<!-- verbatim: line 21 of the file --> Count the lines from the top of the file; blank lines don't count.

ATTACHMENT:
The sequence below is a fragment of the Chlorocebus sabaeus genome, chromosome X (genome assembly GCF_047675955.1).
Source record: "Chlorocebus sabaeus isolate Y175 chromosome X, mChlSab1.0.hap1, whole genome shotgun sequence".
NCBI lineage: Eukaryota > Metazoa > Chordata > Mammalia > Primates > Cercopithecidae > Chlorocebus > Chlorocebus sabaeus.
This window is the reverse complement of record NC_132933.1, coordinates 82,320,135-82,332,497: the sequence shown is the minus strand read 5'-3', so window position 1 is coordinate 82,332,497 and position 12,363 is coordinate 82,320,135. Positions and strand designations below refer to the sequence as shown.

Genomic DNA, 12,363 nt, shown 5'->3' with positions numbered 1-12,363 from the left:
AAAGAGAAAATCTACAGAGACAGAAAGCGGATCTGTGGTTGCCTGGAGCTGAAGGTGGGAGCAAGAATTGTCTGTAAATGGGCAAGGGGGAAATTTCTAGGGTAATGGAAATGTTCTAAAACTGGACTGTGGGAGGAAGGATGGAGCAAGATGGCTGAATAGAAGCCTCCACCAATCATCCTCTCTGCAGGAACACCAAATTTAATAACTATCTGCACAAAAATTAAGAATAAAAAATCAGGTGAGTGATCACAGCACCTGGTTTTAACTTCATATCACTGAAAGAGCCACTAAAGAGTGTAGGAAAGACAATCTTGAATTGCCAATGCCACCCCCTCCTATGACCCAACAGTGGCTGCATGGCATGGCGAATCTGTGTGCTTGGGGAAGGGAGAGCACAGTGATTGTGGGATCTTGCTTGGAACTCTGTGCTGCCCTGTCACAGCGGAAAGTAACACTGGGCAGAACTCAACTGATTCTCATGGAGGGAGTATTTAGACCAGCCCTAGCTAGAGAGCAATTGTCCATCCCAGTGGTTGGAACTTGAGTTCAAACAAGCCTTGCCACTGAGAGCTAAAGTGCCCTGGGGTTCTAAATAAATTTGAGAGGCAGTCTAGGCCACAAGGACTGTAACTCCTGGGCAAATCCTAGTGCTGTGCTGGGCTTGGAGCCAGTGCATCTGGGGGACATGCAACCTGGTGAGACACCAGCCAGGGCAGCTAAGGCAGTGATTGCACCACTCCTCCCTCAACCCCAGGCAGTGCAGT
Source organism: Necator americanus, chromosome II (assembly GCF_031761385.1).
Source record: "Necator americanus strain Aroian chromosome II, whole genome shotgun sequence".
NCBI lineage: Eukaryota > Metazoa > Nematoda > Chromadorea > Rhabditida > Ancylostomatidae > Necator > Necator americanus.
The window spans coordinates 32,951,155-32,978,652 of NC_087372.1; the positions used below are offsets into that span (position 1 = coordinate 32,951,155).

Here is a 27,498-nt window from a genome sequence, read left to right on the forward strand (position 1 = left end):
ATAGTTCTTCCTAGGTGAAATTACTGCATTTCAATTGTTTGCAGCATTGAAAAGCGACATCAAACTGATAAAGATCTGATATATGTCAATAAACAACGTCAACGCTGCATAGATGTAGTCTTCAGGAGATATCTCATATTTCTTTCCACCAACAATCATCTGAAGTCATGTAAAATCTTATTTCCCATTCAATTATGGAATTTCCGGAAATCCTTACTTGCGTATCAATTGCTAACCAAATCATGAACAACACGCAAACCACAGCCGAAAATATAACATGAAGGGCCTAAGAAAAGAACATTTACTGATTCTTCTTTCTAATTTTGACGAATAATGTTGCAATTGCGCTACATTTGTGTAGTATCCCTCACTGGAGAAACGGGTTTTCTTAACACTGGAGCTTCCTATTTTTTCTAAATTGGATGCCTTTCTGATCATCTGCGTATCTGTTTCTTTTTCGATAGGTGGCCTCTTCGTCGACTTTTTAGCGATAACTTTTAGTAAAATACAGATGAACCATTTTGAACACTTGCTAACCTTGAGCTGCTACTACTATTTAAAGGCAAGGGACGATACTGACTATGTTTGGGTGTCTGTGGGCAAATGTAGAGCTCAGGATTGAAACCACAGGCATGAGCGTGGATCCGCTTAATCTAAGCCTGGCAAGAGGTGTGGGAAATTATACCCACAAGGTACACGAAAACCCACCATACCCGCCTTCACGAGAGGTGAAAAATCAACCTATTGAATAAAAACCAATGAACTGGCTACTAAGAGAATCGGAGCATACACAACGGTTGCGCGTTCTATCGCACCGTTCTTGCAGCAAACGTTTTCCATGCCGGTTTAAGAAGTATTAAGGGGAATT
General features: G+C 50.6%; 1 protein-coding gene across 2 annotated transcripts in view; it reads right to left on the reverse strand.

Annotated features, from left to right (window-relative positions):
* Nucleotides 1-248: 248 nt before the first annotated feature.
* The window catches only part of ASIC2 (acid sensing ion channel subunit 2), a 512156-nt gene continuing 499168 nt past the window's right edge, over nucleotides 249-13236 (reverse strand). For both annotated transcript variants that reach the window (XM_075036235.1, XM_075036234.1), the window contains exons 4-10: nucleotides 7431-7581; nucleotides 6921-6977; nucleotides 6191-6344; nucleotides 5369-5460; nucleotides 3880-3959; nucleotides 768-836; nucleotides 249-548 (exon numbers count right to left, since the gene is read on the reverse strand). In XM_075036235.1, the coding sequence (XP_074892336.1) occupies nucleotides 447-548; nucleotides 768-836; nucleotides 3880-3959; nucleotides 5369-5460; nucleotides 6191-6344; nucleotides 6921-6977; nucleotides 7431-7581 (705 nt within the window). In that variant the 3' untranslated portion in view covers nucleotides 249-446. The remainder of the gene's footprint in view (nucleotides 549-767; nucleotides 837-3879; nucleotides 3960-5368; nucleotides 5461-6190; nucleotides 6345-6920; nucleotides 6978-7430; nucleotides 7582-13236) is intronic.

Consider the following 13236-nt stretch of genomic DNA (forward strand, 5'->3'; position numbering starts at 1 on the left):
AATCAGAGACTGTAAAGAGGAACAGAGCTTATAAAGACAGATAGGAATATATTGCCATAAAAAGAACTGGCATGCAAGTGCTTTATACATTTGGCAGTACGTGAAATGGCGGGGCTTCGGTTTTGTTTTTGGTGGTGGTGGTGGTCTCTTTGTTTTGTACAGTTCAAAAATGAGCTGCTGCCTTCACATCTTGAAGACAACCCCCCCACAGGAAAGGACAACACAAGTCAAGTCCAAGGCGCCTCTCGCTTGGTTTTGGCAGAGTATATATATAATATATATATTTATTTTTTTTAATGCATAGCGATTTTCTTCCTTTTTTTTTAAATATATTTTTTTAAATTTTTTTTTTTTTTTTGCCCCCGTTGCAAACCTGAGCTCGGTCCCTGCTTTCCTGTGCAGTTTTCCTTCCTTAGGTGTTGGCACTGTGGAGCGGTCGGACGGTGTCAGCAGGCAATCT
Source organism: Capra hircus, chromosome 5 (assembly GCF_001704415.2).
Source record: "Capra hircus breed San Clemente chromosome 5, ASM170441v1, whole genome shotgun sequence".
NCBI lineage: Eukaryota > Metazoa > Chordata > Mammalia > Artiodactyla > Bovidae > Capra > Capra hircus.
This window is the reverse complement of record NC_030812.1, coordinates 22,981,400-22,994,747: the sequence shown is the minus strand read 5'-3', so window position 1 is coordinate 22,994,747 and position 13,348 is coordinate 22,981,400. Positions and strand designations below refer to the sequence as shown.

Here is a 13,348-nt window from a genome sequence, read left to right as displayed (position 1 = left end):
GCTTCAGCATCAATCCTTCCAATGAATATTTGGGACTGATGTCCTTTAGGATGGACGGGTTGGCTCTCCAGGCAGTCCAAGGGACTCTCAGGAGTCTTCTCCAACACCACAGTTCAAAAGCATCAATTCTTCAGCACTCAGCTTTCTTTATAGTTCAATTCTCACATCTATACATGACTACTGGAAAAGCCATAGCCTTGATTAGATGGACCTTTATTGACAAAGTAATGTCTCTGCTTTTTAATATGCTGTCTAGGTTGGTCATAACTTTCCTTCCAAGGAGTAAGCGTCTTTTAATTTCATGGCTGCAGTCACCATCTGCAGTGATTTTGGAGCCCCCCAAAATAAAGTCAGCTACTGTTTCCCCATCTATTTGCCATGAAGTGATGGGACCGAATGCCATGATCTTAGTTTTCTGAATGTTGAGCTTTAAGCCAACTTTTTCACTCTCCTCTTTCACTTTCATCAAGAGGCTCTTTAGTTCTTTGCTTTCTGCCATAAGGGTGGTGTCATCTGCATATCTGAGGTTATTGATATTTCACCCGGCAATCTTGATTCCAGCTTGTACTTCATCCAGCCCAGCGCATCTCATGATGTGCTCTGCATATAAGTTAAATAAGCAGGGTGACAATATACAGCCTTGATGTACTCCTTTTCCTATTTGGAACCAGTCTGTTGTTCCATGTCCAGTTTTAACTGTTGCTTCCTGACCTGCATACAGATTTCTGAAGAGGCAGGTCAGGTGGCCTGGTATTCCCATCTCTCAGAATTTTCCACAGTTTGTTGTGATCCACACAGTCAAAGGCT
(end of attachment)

NCBI lineage: Eukaryota > Metazoa > Chordata > Mammalia > Artiodactyla > Bovidae > Capra > Capra hircus.